Who the Mormon Tabernacle Choir sings to when they're not looking at the conductor

SEATTLE, Washington — And that’s a wrap.

After traveling more than 3,000 miles and performing in seven Pacific Coast cities, the Mormon Tabernacle Choir and Orchestra at Temple Square concluded their 2018 Classic Coast Tour on Monday, July 2, with a sold-out concert at the Emerald City’s Benaroya Hall.

Lives were forever changed over the course of the 16-day tour. Counted among the beneficiaries of the musical performances were audience members, guest conductors and sound-check guests, choir staffers and, of course, members of the choir and orchestra themselves.

“One of the great powers of the Mormon Tabernacle Choir and the Orchestra at Temple Square is to draw down the powers of Heaven through their music to heal, uplift and strengthen those that hear their words,” said Elder John C. Pingree Jr., a General Authority Seventy who accompanied the tour through the U.S. Northwest and Canada.

“They are vehicles for connecting people with God, and they do so beautifully.”

As a former choir member himself, choir president Ron Jarrett knows well the ability of the organization he directs to connect with “the one” — even in sold out concert halls.

“Choir members have to concentrate on watching the conductors, but there is always someone who catches their eyes — and it’s that person they will sing to and they will know they have made a connection,” he said.

A sold-out auditorium at Seattle's Benaroya Hall anticipates start of Mormon Tabernacle Choir concert on July 2, 2018.
A sold-out auditorium at Seattle's Benaroya Hall anticipates start of Mormon Tabernacle Choir concert on July 2, 2018. Photo: Photo courtesy of the Mormon Tabernacle Choir

Despite never leaving the Pacific Time Zone, the 2018 tour was defined by the diversity of the venues (four indoor, two outdoor), the guest conductors and, of course, the thousands of audience members who represented and reflected their respective communities.

“There’s nothing in the world like this tour,” said baritone Preston Tenney.

His fellow choir member Michael Dame said his first choir tour “far exceeded my expectations.”

Yes, performing with talented vocalists and musicians was memorable — but for Dame and many others, the impacting moments were about individual relationships and new friendships.

“Four of us found ourselves doing musical missionary work during an Uber ride,” he said. “We sang to our Uber driver, who had never heard of the Mormon Tabernacle Choir. So in the car we sang ‘Come, Thou Fount of Every Blessing’ and gave him a choir CD.”

Following the tour-ending concert, choir and orchestra members were anxious to get back home to family and friends for Independence Day. Still, they won’t forget the many hours spent in airport terminals, concert day sound checks, long bus rides and even an international border crossing.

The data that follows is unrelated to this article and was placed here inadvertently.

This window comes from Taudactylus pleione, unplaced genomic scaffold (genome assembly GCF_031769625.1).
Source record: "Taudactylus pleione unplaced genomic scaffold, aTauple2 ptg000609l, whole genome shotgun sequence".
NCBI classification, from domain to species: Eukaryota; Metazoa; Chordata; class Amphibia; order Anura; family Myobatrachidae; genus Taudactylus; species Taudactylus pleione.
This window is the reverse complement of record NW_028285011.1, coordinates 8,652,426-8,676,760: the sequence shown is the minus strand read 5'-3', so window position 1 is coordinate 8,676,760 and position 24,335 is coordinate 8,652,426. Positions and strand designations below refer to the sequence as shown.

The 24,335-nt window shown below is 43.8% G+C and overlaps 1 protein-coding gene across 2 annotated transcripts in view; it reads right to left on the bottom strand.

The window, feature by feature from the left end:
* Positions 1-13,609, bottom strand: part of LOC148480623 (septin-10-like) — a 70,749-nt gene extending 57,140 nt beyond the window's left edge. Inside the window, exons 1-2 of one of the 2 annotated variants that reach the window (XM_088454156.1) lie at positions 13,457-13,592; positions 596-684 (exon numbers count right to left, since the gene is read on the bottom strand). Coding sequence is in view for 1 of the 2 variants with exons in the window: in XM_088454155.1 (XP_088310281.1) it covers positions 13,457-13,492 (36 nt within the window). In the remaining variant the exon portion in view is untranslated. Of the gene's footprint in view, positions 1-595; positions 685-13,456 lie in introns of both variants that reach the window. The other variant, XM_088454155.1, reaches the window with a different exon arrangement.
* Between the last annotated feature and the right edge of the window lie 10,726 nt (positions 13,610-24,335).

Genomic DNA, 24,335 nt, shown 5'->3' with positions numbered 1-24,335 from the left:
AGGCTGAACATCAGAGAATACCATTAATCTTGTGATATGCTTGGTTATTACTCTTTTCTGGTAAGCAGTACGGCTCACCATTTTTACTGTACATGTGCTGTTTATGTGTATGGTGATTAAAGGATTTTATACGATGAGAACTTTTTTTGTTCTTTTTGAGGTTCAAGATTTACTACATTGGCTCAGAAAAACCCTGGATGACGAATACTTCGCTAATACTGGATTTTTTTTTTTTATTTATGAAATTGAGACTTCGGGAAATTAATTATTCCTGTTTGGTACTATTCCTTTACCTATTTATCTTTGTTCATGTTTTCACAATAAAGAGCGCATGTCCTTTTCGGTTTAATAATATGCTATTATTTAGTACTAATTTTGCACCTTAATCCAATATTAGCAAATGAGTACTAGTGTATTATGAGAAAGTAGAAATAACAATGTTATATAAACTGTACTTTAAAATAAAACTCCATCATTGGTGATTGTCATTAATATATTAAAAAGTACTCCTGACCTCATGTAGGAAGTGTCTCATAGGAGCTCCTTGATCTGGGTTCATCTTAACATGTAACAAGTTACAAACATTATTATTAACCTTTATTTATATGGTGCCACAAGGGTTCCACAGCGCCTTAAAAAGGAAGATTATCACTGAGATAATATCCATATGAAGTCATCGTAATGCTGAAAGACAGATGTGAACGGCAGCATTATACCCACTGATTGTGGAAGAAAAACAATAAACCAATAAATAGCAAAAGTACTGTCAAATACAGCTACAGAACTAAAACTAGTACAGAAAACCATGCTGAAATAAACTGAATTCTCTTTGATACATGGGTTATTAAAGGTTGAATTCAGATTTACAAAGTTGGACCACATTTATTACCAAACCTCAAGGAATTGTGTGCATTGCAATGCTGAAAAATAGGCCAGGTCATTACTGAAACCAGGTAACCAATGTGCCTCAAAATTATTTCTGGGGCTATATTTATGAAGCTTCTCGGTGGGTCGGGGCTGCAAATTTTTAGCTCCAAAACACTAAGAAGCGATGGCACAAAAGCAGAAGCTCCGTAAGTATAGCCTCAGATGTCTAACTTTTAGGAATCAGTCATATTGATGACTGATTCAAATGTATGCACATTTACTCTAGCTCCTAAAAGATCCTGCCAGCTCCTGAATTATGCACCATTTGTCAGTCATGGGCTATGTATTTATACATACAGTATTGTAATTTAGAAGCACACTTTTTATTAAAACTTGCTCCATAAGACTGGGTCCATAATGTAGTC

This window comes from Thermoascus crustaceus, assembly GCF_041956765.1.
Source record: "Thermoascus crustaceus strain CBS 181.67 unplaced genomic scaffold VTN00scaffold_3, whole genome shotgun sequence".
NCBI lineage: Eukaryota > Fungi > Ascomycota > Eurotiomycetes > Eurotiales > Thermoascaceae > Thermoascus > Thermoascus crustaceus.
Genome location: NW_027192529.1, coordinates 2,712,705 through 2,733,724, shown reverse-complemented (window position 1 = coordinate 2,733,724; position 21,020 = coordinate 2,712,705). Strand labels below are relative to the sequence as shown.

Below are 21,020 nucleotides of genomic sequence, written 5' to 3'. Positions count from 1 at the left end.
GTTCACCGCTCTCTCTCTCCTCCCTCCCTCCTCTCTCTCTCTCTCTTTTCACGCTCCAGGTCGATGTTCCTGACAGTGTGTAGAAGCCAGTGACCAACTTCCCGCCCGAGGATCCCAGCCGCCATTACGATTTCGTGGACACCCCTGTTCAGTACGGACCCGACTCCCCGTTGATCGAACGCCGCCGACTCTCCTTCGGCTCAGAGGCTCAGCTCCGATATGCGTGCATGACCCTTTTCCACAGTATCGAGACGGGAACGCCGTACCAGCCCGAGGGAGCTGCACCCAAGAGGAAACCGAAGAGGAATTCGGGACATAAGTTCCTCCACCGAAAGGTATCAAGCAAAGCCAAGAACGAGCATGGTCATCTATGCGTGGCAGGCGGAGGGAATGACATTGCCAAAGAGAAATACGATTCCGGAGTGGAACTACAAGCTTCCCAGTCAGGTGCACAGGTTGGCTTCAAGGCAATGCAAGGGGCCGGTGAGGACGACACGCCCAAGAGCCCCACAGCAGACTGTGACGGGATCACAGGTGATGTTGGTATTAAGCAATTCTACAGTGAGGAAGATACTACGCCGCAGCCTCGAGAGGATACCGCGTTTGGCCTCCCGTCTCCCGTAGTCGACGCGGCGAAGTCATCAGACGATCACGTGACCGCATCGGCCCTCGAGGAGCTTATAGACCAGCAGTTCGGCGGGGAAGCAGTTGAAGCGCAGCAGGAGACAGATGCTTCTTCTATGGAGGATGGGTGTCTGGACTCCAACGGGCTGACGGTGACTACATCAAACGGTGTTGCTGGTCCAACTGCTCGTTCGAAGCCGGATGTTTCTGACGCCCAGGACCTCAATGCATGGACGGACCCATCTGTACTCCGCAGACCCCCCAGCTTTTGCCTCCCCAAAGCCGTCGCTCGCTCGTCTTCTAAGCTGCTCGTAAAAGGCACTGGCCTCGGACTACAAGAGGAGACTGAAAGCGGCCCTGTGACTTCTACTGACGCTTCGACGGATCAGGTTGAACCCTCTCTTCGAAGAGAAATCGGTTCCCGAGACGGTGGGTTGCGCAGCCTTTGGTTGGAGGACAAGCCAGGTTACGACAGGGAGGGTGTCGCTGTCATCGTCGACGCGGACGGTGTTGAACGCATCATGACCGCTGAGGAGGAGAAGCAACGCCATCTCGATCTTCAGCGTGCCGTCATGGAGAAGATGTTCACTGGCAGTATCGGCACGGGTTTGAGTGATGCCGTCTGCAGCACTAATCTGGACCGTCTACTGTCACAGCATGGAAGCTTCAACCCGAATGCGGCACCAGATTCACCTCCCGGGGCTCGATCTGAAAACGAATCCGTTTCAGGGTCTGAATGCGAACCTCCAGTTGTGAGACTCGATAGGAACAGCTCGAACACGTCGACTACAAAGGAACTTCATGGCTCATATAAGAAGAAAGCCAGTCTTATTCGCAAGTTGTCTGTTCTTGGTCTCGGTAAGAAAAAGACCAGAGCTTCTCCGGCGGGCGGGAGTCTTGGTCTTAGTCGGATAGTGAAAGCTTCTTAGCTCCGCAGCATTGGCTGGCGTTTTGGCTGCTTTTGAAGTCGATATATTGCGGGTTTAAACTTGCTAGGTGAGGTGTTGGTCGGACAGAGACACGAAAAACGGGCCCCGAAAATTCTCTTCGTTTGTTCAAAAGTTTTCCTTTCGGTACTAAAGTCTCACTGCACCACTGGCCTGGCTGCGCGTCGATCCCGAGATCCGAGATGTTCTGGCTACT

New friends were made — including many inside the choir and orchestra, who rarely see each other outside of hyper-focused rehearsals and Sunday broadcasts.

Musicians in the Orchestra at Temple Square provide music at July 2, 2018, concert at Benaroya Hall in Seattle.
Musicians in the Orchestra at Temple Square provide music at July 2, 2018, concert at Benaroya Hall in Seattle. Photo: Photo courtesy of the Mormon Tabernacle Choir

The 2018 Classic Coast Tour included several recovery days. That makes sound “choir sense.” Voices need a rest from demanding performances and long road trips. But a few days of vocal rest also offered time for fun and friendship.

Choir and orchestra members enjoyed boating under the Golden Gate Bridge, hopping aboard San Francisco cable cars, shopping excursions and crossing suspension bridges near Vancouver, Canada.

But the performers never lost focus of the tour’s intent: building bridges, ministering and testifying of Christ through music and song.

“I’ve been so impressed by everyone’s musical skills,” said Elder Pingree, “but even more by the faith they have in God and how they use that to empower their music.”

The final concert offered the choir and orchestra one last opportunity to present a two-hour program designed for indoor theaters. The Seattle audience was perhaps the most enthusiastic of the tour. They cheered, stood, cheered some more and called for encores.

Music director Mack Wilberg was eager to oblige, leading the choir and orchestra in an encore performance of “Climb Every Mountain” before handing the baton over to the guest conductor, Washington Secretary of State Kim Wyman.

“I felt so much love and joy from the choir and orchestra,” said Wyman moments after conducting a spirited rendition of “This Land is Your Land.” “It was one of the greatest moments of my life.”

Once back home in Salt Lake City, the choir and orchestra will return to their regular “Music and the Spoken Word” Sunday broadcast schedule and prepare for the annual Pioneer Day Concert on July 20 and 21 at 8 p.m. in the Conference Center.

Sorry, no more articles available